Here’s our battle plan, Team Chunk:
- Content has to be structured. No more relying on a giant field that says “content goes here.” We have to work with content owners to model their content types and define the structures needed to deliver content, especially if it’s going to different platforms.
- Find ways to communicate meaning that’s encoded in visual styles. Presentation and formatting has to be replaced with semantic metadata.
- Authors need to be able to maintain all the content objects and metadata associated with a content type in one package, not attached to individual pages. Then, those objects must be able to be targeted by platform.
- All of this means we have to create a different kind of author experience, a new user experience for content creators.
You guys know how structured content works. I know Drupal isn’t a blob CMS. The challenge is breaking out of the page-based mindset to figure out the right level of granularity so different content structures can adapt to different platforms.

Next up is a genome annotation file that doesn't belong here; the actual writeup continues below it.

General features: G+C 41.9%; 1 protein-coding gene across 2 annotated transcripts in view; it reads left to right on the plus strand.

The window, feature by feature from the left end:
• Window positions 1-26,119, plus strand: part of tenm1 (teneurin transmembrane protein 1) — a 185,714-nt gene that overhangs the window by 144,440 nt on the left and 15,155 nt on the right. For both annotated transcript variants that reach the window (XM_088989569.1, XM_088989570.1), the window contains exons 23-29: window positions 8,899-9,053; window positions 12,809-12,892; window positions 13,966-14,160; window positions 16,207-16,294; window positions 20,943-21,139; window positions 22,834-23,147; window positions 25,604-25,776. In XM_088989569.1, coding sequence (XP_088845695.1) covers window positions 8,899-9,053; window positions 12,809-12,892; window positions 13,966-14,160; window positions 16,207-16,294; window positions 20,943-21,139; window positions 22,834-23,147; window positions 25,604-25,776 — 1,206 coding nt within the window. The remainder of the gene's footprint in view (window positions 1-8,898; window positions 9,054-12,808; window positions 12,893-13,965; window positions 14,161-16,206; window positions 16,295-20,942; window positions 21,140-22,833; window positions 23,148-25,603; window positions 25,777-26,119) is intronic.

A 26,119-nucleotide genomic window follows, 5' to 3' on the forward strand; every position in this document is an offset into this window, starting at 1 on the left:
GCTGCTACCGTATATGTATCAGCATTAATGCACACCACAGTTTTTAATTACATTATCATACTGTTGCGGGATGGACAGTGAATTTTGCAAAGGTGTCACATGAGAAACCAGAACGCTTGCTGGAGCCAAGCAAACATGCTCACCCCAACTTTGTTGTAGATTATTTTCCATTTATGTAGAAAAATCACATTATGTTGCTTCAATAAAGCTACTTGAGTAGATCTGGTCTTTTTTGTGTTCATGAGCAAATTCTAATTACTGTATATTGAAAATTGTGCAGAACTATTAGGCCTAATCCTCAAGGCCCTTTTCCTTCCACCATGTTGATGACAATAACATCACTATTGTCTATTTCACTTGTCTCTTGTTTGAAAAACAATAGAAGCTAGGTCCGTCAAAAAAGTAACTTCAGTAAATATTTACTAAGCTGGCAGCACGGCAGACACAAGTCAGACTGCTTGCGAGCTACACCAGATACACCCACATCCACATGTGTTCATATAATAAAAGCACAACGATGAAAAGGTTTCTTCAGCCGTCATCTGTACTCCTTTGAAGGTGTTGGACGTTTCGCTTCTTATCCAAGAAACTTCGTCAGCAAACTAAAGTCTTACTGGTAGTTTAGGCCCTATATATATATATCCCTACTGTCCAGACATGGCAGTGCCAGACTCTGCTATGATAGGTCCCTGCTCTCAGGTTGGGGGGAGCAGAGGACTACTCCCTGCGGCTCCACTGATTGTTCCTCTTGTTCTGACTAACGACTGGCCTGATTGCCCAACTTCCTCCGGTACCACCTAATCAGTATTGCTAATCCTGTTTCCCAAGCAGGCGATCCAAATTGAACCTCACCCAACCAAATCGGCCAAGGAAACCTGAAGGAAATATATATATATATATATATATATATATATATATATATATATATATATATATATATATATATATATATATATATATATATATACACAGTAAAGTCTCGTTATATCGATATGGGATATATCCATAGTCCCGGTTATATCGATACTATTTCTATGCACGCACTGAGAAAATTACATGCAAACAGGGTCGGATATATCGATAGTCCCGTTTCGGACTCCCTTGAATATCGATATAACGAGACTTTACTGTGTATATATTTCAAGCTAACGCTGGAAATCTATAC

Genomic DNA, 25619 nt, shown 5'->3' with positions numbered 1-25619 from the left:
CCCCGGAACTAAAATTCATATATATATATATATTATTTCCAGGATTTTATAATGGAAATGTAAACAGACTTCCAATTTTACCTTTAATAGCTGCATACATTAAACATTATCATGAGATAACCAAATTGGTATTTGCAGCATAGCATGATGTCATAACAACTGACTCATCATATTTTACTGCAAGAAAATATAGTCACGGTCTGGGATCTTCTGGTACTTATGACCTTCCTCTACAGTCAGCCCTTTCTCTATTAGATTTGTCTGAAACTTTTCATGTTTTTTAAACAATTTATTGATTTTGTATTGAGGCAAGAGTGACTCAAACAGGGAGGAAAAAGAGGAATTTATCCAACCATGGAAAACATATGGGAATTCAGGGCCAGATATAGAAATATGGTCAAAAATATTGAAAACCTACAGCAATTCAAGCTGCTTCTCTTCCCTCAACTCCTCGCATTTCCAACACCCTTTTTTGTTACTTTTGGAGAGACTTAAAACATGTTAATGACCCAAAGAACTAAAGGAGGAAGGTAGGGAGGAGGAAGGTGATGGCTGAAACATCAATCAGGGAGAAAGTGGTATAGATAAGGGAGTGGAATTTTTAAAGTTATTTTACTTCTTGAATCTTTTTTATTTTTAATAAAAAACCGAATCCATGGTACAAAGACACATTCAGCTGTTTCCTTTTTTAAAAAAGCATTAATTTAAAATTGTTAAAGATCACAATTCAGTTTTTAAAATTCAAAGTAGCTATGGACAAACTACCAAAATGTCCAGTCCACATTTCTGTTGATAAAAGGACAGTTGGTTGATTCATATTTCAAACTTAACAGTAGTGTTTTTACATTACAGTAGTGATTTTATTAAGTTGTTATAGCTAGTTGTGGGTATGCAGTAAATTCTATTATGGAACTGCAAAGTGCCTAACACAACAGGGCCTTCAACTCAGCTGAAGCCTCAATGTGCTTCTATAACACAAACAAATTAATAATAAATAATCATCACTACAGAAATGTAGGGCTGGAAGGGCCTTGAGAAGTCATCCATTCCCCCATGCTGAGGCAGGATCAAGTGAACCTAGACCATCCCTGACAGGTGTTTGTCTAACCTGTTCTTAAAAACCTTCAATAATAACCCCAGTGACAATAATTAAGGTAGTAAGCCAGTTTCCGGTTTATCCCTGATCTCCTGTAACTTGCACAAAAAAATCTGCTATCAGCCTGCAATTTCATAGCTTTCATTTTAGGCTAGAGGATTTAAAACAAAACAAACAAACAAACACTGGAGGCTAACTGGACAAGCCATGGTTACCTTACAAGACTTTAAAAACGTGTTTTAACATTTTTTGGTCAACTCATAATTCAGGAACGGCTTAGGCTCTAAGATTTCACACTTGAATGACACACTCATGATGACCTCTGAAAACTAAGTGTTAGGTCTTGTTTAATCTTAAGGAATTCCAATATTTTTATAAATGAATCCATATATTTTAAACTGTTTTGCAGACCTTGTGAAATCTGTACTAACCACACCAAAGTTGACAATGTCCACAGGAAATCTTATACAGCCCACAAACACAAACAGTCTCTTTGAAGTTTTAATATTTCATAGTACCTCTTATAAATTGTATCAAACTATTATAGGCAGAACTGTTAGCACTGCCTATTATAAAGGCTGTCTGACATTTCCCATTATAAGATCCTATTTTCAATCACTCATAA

Here’s an example from Amazon. Now, Amazon already has a pretty well-structured content model for their products, that’s not their problem. The problem is figuring out whether the existing content structures will support new platforms, and what to do if they won’t work. Even just looking between the desktop and the smartphone form factor you see the questions that arise:
- Not every object from the desktop should be used on every platform. How do we decide what to keep and what to exclude? If we exclude it on one platform, does that mean it should be excluded from others? If not, how do we target content by platform?
- If you handle this transformation on the front-end, there must be a one-to-one mapping between a page on the desktop and a page on mobile. Sometimes that works, sometimes that doesn’t. The page is a container, and how much you should put in that container might vary by platform. Amazon decided to break a long product page into a series of shorter pages on smartphones.